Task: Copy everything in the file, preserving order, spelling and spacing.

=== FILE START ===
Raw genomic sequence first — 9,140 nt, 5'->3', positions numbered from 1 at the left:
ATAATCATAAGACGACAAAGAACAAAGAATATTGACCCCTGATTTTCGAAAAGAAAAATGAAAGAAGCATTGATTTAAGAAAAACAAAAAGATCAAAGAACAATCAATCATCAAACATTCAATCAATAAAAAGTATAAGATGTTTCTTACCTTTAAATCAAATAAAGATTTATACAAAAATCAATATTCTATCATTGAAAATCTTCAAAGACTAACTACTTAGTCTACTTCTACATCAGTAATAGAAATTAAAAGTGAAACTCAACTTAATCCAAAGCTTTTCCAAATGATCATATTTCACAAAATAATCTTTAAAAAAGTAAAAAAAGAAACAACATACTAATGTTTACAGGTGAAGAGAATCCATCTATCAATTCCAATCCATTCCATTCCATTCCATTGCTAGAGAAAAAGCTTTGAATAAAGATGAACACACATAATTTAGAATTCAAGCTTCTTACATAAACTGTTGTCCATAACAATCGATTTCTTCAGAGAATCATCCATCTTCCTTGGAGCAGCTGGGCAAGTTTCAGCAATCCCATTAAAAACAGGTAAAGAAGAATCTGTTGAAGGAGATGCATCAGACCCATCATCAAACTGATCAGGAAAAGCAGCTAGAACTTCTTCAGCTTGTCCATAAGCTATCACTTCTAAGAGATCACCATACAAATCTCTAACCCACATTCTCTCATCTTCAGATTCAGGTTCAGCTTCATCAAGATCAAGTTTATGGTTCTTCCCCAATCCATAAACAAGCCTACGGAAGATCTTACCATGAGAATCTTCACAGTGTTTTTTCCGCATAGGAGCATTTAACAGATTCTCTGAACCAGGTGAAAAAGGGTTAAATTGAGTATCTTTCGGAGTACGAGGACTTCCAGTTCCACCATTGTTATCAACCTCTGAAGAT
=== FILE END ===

Raw genomic sequence first — 9,140 nt, 5'->3', positions numbered from 1 at the left:
ATAATCATAAGACGACAAAGAACAAAGAATATTGACCCCTGATTTTCGAAAAGAAAAATGAAAGAAGCATTGATTTAAGAAAAACAAAAAGATCAAAGAACAATCAATCATCAAACATTCAATCAATAAAAAGTATAAGATGTTTCTTACCTTTAAATCAAATAAAGATTTATACAAAAATCAATATTCTATCATTGAAAATCTTCAAAGACTAACTACTTAGTCTACTTCTACATCAGTAATAGAAATTAAAAGTGAAACTCAACTTAATCCAAAGCTTTTCCAAATGATCATATTTCACAAAATAATCTTTAAAAAAGTAAAAAAAGAAACAACATACTAATGTTTACAGGTGAAGAGAATCCATCTATCAATTCCAATCCATTCCATTCCATTCCATTGCTAGAGAAAAAGCTTTGAATAAAGATGAACACACATAATTTAGAATTCAAGCTTCTTACATAAACTGTTGTCCATAACAATCGATTTCTTCAGAGAATCATCCATCTTCCTTGGAGCAGCTGGGCAAGTTTCAGCAATCCCATTAAAAACAGGTAAAGAAGAATCTGTTGAAGGAGATGCATCAGACCCATCATCAAACTGATCAGGAAAAGCAGCTAGAACTTCTTCAGCTTGTCCATAAGCTATCACTTCTAAGAGATCACCATACAAATCTCTAACCCACATTCTCTCATCTTCAGATTCAGGTTCAGCTTCATCAAGATCAAGTTTATGGTTCTTCCCCAATCCATAAACAAGCCTACGGAAGATCTTACCATGAGAATCTTCACAGTGTTTTTTCCGCATAGGAGCATTTAACAGATTCTCTGAACCAGGTGAAAAAGGGTTAAATTGAGTATCTTTCGGAGTACGAGGACTTCCAGTTCCACCATTGTTATCAACCTCTGAAGAT